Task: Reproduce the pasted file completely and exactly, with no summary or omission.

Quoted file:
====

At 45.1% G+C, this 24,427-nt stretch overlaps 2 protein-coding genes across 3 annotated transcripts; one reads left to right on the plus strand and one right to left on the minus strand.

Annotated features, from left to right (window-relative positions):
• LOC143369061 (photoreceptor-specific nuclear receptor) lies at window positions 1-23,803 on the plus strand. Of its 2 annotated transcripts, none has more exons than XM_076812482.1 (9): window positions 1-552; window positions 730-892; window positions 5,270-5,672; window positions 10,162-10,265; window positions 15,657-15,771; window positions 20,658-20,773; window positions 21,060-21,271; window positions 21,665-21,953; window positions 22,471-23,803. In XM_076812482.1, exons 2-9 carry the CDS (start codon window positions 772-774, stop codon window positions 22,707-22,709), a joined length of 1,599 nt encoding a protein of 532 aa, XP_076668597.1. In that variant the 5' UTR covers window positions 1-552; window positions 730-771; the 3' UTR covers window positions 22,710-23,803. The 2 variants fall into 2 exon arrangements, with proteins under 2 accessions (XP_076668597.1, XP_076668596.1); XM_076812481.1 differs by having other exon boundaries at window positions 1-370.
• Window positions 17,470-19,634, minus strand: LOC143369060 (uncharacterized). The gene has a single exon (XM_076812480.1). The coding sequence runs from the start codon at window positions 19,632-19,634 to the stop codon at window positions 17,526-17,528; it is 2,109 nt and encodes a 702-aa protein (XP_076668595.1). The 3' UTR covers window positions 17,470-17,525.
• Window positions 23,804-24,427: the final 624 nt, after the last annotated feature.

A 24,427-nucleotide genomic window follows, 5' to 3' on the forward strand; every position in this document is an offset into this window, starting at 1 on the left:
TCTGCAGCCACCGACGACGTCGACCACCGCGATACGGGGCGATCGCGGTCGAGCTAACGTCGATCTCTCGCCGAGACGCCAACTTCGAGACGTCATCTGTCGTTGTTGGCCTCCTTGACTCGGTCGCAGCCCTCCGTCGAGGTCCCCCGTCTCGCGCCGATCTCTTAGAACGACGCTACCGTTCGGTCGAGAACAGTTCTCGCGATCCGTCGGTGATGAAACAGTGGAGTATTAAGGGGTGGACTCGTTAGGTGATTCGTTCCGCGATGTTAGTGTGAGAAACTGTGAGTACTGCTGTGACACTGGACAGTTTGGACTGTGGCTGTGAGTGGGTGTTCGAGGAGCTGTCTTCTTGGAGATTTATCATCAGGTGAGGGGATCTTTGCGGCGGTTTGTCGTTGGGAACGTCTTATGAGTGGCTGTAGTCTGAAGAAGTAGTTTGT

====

At 45.1% G+C, this 24,427-nt stretch overlaps 2 protein-coding genes across 3 annotated transcripts; one reads left to right on the plus strand and one right to left on the minus strand.

Annotated features, from left to right (window-relative positions):
• LOC143369061 (photoreceptor-specific nuclear receptor) lies at window positions 1-23,803 on the plus strand. Of its 2 annotated transcripts, none has more exons than XM_076812482.1 (9): window positions 1-552; window positions 730-892; window positions 5,270-5,672; window positions 10,162-10,265; window positions 15,657-15,771; window positions 20,658-20,773; window positions 21,060-21,271; window positions 21,665-21,953; window positions 22,471-23,803. In XM_076812482.1, exons 2-9 carry the CDS (start codon window positions 772-774, stop codon window positions 22,707-22,709), a joined length of 1,599 nt encoding a protein of 532 aa, XP_076668597.1. In that variant the 5' UTR covers window positions 1-552; window positions 730-771; the 3' UTR covers window positions 22,710-23,803. The 2 variants fall into 2 exon arrangements, with proteins under 2 accessions (XP_076668597.1, XP_076668596.1); XM_076812481.1 differs by having other exon boundaries at window positions 1-370.
• Window positions 17,470-19,634, minus strand: LOC143369060 (uncharacterized). The gene has a single exon (XM_076812480.1). The coding sequence runs from the start codon at window positions 19,632-19,634 to the stop codon at window positions 17,526-17,528; it is 2,109 nt and encodes a 702-aa protein (XP_076668595.1). The 3' UTR covers window positions 17,470-17,525.
• Window positions 23,804-24,427: the final 624 nt, after the last annotated feature.

A 24,427-nucleotide genomic window follows, 5' to 3' on the forward strand; every position in this document is an offset into this window, starting at 1 on the left:
TCTGCAGCCACCGACGACGTCGACCACCGCGATACGGGGCGATCGCGGTCGAGCTAACGTCGATCTCTCGCCGAGACGCCAACTTCGAGACGTCATCTGTCGTTGTTGGCCTCCTTGACTCGGTCGCAGCCCTCCGTCGAGGTCCCCCGTCTCGCGCCGATCTCTTAGAACGACGCTACCGTTCGGTCGAGAACAGTTCTCGCGATCCGTCGGTGATGAAACAGTGGAGTATTAAGGGGTGGACTCGTTAGGTGATTCGTTCCGCGATGTTAGTGTGAGAAACTGTGAGTACTGCTGTGACACTGGACAGTTTGGACTGTGGCTGTGAGTGGGTGTTCGAGGAGCTGTCTTCTTGGAGATTTATCATCAGGTGAGGGGATCTTTGCGGCGGTTTGTCGTTGGGAACGTCTTATGAGTGGCTGTAGTCTGAAGAAGTAGTTTGT